Where There’s Smoke…

Looking for a little sizzle to light up your landscape? Spark a blaze of five-alarm charm with the hottest-looking tree you’ve never heard of: the American smoke tree

American smoke tree (Cotinus obovatus), not to be confused with the European smoke tree, grows in disjointed populations in the east-central part of the United States with its Texas population in the Hill Country area.

You may have heard of this tree by some of its other common names: Texas smoke tree, wild smoke tree, smoke tree, smokebush or chittamwood. This ornamental tree usually grows to about 15 feet tall and wide, has a spreading habit and is a member of the sumac family, Anacardiaceae. This is the same family that brings us the more familiar cashew and mango.

In the Hill Country, if you’re lucky, you can find the smoke tree growing on east or north facing slopes at the base of hills, usually about 200 yards from a stream or river. Contrary to its natural site conditions, it’s rather drought tolerant and can succumb to an early death if overwatered.

Considered a specimen tree, American smoke tree is rather rare in the Hill Country, but incredibly striking. In spring, the male trees produce the fuzzy, feathery, colorful plumes that give this tree its common name. In fall, you’ll be overwhelmed by the striking, vibrant autumn color that can range from deep purple to pumpkin orange to golden yellow, depending on site conditions.

Depending on where you travel in Central Texas, other colorful Sumac family members are ubiquitous. The next time you take a country drive make note of the common, but beautiful, prairie flame-leaf sumacaromatic sumacevergreen sumac and little-leaf sumac. American smoke tree is recommended for the Hill Country, so it may or may not perform well in clay soils. If you find that your site conditions don’t work for this tree, opt for another sumac family member mentioned above.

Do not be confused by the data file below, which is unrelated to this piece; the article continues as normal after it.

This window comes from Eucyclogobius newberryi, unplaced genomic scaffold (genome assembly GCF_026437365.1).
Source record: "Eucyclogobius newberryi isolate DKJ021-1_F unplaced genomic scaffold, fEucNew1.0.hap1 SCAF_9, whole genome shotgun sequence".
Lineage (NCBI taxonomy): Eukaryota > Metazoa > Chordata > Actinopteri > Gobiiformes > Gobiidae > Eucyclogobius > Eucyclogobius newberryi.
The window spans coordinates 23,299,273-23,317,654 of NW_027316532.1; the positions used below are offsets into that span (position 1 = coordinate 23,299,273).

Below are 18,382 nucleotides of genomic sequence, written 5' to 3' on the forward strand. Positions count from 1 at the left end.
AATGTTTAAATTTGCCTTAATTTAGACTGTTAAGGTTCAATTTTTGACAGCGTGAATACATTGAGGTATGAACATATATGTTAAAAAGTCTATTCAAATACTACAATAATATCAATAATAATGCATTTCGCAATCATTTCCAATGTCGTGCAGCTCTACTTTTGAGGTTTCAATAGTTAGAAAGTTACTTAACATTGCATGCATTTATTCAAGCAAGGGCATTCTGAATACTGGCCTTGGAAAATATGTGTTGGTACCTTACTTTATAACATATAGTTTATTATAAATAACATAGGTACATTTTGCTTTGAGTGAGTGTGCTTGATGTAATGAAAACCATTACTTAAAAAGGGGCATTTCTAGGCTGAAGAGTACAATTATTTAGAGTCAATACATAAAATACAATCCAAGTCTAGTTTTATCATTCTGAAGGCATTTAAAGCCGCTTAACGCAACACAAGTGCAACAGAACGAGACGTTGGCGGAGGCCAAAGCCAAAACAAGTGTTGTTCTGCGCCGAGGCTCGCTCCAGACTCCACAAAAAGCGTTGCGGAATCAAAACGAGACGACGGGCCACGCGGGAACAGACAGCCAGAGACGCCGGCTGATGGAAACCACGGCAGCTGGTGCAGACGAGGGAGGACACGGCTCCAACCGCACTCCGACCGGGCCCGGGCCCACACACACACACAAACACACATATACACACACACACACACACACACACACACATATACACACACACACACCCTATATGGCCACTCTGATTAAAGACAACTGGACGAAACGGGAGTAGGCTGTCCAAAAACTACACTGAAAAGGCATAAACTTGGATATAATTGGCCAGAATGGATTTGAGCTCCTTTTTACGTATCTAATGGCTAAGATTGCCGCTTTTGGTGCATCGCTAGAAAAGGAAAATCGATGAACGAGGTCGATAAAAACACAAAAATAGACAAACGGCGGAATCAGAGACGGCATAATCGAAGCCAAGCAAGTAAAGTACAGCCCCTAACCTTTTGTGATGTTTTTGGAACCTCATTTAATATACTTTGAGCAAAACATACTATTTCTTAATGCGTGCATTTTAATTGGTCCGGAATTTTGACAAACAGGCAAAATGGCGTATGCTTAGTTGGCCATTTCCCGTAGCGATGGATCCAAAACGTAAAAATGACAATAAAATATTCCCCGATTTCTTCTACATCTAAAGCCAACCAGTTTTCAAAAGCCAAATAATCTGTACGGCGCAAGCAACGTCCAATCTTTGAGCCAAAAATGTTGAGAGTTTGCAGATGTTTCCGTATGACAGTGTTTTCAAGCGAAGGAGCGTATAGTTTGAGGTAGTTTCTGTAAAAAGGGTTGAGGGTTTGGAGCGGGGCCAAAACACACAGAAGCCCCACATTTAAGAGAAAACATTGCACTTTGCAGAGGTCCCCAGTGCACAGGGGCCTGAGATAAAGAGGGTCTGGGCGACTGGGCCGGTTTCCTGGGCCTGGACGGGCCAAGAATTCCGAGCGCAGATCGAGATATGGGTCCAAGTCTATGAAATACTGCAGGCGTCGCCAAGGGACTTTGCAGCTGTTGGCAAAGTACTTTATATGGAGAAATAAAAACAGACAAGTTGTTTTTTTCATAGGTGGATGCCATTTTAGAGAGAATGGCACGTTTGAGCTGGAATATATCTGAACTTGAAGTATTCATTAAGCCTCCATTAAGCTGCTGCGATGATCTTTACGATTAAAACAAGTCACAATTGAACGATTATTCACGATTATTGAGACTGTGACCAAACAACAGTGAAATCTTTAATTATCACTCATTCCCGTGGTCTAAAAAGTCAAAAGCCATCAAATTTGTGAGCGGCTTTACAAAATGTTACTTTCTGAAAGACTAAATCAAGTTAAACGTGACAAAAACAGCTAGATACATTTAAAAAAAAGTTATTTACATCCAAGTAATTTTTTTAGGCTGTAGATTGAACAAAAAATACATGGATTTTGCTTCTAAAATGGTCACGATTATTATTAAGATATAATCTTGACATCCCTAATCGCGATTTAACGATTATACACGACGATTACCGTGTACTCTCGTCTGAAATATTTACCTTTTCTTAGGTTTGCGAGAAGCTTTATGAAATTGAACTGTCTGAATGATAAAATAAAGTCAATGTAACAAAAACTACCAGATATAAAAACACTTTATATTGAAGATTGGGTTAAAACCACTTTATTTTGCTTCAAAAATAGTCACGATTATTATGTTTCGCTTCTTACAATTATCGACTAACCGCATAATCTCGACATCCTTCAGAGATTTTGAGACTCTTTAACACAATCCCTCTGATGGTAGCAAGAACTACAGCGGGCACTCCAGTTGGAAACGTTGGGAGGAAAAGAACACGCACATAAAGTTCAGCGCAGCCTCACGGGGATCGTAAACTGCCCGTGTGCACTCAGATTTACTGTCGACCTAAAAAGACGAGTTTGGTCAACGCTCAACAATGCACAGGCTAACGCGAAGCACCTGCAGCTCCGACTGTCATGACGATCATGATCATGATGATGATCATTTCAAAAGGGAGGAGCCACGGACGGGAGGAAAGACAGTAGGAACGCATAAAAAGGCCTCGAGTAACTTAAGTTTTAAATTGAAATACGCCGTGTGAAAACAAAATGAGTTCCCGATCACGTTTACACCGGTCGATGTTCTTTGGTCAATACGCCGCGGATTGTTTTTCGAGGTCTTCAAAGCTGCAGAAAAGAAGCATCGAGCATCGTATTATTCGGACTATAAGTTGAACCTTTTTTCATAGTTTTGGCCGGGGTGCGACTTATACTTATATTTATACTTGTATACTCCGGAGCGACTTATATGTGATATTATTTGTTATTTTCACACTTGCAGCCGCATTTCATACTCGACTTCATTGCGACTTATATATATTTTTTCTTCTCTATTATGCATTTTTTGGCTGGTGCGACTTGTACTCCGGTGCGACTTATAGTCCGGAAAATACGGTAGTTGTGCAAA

Due to the recent interest in native plants, homeowners and commercial businesses are planting more and more of these species in order to benefit native wildlife populations, and to help lower lawn maintenance costs. Native plants are a win-win. They support wildlife populations that help disperse seed, pollinate our food crops — and these plants require minimal maintenance. They’re also incredible at reducing landscape water consumption, if properly managed.

Did you know a native yard can thrive on very little, if any, supplemental water? If you’re making landscape changes, take this into consideration. It is possible to have a water-thrifty landscape without compromising beauty.

Whether you plan on retiring your irrigation system or opt to make it more efficient, call 210-704-SAVE to schedule you free irrigation consultation with one of our conservation consultants. Your landscape changes may help you get some money back.

Picture of Sarah Galvan
Sarah Galvan
Sarah Galvan has been passionate about gardening since she was a child. She’s an arborist, herbalist, Texas master naturalist, a former SAWS conservation consultant and holds native landscape certification. Galvan worked as a native landscape designer where she focused on supporting native bird and pollinator populations. When she’s not answering gardening questions or working on her biology degree, Galvan enjoys hiking, kayaking, bird and butterfly watching, and competing in plant identification competitions.
Dig Deeper

Find expert advice on garden basics, landscape design, watering and year-round maintenance.